NaOH(s) + H2O → Na+1(aq) + OH-1(aq)


Naming Bases

1. Name the metal first and then the hydroxide ion

Ex: NaOH

Sodium hydroxide


Naming Bases

1. Name the metal first and then the hydroxide ion

Ex: KOH

Potassium hydroxide


Naming Bases

1. Name the metal first and then the hydroxide ion

Ex: Ca(OH)2

Calcium hydroxide


Naming Bases

1. A base that is commonly used is

Ex: NH3 Ammonia

It is a base because:

NH3 + H2O → + NH4+1(aq) OH-1(aq)


Writing Chemical Formulas for Bases

Ex: sodium hydroxide

1. Write the chemical symbol f the metal, than OH

NaOH

2. Put up the charges, and criss-cross if necessary.

+1 -1

NaOH


Writing Chemical Formulas for Bases

Ex: calcium hydroxide

1. Write the chemical symbol f the metal, than OH

CaOH

2. Put up the charges, and criss-cross if necessary.

+2 -1

Ca(OH)2


Writing Chemical Formulas for Bases

Ex: lithium hydroxide

1. Write the chemical symbol f the metal, than OH

LiOH

2. Put up the charges, and criss-cross if necessary.

+1 -1

LiOH


Naming Acids

An ACID is a substance that when put into water, gives away a hydrogen ion (H+1) to another substance in the water solution.

HCl + H2O → H+1(aq)+ Cl-1(aq)


Types of Acids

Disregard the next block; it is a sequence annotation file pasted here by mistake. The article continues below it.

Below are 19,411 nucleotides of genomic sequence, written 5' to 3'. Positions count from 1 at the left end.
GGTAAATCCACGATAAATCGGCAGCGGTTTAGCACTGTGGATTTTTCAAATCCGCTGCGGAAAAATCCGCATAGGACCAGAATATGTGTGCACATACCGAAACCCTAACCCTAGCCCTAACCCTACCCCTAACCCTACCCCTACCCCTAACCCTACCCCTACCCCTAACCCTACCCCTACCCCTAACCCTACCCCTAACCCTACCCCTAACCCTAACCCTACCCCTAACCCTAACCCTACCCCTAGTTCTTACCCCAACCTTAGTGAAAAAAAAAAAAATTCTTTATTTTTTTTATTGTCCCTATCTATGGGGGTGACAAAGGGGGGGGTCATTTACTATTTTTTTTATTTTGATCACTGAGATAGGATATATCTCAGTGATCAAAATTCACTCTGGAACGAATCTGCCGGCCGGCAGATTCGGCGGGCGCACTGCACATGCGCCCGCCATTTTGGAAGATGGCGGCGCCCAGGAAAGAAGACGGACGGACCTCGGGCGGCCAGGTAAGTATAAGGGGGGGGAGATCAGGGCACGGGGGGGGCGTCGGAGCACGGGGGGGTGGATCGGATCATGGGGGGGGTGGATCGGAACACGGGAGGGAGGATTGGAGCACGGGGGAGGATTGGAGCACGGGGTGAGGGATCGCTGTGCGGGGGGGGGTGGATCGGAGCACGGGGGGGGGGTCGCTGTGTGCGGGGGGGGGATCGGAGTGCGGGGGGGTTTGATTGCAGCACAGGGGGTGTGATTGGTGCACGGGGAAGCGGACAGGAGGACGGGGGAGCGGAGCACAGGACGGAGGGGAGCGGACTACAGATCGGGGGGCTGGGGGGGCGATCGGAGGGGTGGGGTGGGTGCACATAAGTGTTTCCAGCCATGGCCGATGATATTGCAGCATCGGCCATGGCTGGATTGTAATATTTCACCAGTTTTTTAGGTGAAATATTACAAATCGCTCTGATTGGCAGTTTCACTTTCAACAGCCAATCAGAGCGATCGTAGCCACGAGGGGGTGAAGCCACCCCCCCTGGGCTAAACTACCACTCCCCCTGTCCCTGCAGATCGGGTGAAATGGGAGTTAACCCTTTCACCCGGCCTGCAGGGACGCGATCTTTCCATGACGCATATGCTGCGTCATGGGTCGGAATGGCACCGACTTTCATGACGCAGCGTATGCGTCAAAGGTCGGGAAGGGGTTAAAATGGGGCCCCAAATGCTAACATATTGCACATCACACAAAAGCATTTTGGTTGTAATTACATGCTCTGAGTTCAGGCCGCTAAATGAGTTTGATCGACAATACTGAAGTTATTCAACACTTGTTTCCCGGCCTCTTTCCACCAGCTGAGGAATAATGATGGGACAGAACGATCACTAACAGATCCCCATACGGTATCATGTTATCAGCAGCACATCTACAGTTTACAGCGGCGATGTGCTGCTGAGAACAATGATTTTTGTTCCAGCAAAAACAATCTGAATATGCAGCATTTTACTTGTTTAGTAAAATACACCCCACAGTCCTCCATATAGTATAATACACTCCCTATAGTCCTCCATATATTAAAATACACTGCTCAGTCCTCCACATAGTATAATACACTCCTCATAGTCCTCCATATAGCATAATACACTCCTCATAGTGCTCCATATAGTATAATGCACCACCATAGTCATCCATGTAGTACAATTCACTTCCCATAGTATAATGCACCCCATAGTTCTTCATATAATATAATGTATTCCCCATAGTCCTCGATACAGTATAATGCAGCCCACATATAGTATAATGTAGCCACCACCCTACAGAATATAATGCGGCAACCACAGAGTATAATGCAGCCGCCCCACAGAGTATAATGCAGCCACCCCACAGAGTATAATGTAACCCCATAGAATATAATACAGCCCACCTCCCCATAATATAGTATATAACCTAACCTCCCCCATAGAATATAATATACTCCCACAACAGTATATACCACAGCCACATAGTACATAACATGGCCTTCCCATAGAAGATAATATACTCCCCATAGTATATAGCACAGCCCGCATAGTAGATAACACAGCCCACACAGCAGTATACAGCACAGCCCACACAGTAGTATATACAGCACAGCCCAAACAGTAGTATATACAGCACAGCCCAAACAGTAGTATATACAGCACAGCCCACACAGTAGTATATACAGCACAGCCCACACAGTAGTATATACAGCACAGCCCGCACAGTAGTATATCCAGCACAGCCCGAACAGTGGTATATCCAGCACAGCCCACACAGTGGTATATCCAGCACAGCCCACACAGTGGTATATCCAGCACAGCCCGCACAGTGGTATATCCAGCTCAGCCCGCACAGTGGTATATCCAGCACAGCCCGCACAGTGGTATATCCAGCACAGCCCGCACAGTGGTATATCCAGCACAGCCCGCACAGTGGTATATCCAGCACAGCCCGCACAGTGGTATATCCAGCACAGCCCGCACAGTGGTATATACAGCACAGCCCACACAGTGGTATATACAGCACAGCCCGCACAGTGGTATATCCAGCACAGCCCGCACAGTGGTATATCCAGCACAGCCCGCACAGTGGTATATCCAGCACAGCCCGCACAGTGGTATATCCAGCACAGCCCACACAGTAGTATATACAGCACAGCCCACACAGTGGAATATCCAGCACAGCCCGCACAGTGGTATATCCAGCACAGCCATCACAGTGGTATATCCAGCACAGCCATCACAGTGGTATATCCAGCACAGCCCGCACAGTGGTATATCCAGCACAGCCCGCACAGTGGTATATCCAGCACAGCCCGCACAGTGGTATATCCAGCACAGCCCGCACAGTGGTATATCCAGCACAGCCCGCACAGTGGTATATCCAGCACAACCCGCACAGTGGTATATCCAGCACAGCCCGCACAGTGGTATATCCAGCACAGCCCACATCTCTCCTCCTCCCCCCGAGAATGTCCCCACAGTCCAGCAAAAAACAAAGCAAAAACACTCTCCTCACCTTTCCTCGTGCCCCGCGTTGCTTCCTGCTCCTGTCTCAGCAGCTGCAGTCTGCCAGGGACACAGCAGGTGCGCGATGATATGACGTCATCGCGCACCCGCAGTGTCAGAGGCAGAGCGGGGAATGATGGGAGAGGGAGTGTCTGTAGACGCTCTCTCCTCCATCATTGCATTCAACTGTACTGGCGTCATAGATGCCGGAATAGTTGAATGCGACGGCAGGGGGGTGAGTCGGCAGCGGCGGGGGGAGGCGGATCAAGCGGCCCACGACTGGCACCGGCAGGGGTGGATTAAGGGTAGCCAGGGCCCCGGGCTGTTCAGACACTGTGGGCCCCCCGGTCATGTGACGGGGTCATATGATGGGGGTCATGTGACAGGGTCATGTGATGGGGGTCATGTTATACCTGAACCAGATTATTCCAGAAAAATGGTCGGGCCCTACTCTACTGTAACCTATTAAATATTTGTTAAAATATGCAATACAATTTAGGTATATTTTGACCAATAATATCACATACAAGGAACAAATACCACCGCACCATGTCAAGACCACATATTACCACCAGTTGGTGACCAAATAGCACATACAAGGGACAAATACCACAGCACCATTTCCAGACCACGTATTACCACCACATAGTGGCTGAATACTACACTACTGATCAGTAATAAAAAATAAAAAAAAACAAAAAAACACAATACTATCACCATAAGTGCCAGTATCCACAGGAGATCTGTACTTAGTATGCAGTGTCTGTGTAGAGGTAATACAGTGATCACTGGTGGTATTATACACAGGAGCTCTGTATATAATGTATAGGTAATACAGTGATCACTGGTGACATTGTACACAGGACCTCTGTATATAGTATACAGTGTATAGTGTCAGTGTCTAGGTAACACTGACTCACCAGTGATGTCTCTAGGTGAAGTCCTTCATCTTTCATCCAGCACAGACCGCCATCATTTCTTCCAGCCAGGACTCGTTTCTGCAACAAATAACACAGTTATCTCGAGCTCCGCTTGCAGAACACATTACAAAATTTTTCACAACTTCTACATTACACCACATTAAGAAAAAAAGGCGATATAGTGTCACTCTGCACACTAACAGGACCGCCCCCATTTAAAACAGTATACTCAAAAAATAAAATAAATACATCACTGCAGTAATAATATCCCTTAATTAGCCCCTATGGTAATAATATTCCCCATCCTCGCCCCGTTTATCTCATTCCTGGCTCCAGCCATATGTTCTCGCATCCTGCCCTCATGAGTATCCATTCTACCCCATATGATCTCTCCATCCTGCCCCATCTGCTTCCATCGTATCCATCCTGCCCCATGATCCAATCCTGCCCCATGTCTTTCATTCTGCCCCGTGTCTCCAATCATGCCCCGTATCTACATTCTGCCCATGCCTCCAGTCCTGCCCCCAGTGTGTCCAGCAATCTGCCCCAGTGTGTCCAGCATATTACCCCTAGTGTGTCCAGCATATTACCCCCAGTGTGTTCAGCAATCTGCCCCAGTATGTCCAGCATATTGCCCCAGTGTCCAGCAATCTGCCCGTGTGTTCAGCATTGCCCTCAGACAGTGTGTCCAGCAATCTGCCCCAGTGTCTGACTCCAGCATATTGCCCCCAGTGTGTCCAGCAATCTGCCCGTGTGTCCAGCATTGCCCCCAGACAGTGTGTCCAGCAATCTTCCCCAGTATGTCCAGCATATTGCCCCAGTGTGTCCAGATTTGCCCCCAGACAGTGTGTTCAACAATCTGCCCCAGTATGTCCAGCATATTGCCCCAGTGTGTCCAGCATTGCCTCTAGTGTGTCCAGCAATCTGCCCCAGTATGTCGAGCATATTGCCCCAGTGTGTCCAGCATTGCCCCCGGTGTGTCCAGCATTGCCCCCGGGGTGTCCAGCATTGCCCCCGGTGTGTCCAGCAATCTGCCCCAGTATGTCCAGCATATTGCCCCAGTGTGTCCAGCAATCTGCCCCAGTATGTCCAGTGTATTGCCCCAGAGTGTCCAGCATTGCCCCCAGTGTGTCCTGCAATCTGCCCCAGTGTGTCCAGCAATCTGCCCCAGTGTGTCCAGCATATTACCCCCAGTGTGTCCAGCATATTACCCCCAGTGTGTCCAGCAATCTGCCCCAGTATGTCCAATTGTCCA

There are two types of acids:

1. Binary acids-HCl(aq) -two different elements

2. Ternary acids-H2SO4(aq)

-three different elements

-polyatomic ions (ending in ate)

-polyatomic ions (ending in ite)


Naming Binary Acids

EX: HCl(aq)

1. Use the prefix hydrofor hydrogen

2. Anion ending changes from ide to ic

3. Add the word acid at the end.

hydrochloric acid


Naming Complex Acids

Polyatomic ions ending in ite

EX: H2SO3

1. NO hydro prefix!!!

2. Anion ending changes from ITE to OUS

-Sulfite change to Sulfurous

“RITEOUS”

Add the word acid at the end

Polyatomic ions ending in ate

EX: H2SO4

1. NO hydro prefix!!!

2. Anion ending changes from ATE to IC

-Sulfate change to Sulfuric

“ICIATEit”

3. Add the word acid at the end


Naming Ternary Acids

Polyatomic ions ending in ate

EX: H2SO4

1. NO hydro prefix!!!

2. Anion ending changes from ATE toIC

-Sulfate change to Sulfuric

“ICIATEthat”

3. Add the word acid at the end

Sulfuric acid


Naming Ternary Acids

Polyatomic ions ending in ite

EX: H2SO3

1. NO hydro prefix!!!

2. Anion ending changes from ITE toOUS

-Sulfite change to Sulfurous

“RITEOUS”

  • Add the word acid at the end

    Sulfurous acid


Practice Naming Acids

1.H3PO4(aq)

-PO42-= phosphate

-Use saying “ICIATEthat”

Answer= Phosphoric acid

2. HNO2(aq)

-NO21-= nitrite

-Use saying “RITEOUS”

Answer= Nitrous acid


Writing Chemical Formulas for Acids


How to Write a Formula for an Acid:

BINARY ACIDS

Ex: hydrosulfuric acid

1. Write down symbols (H and S)

2. Determine Charges (H+1 S-2)

3. Cancel charges or use criss-cross method

to form subscripts to cancel out charges

4. H2S(aq)


Ternary ACIDS

Ex: sulfuric acid

1. No hydro prefix so we have a polyatomic ion:

In this case “ICIATEthat”

sulfuric = sulfate (SO4)-2

Can also be “RITEOUS”

sulfurous = sulfite

2. Write down symbols (H and SO4)

3. Determine Charges (H+1 SO4-2)

4. Cancel charges or use criss-cross method

to form subscripts to cancel out charges

5. H2SO4(aq)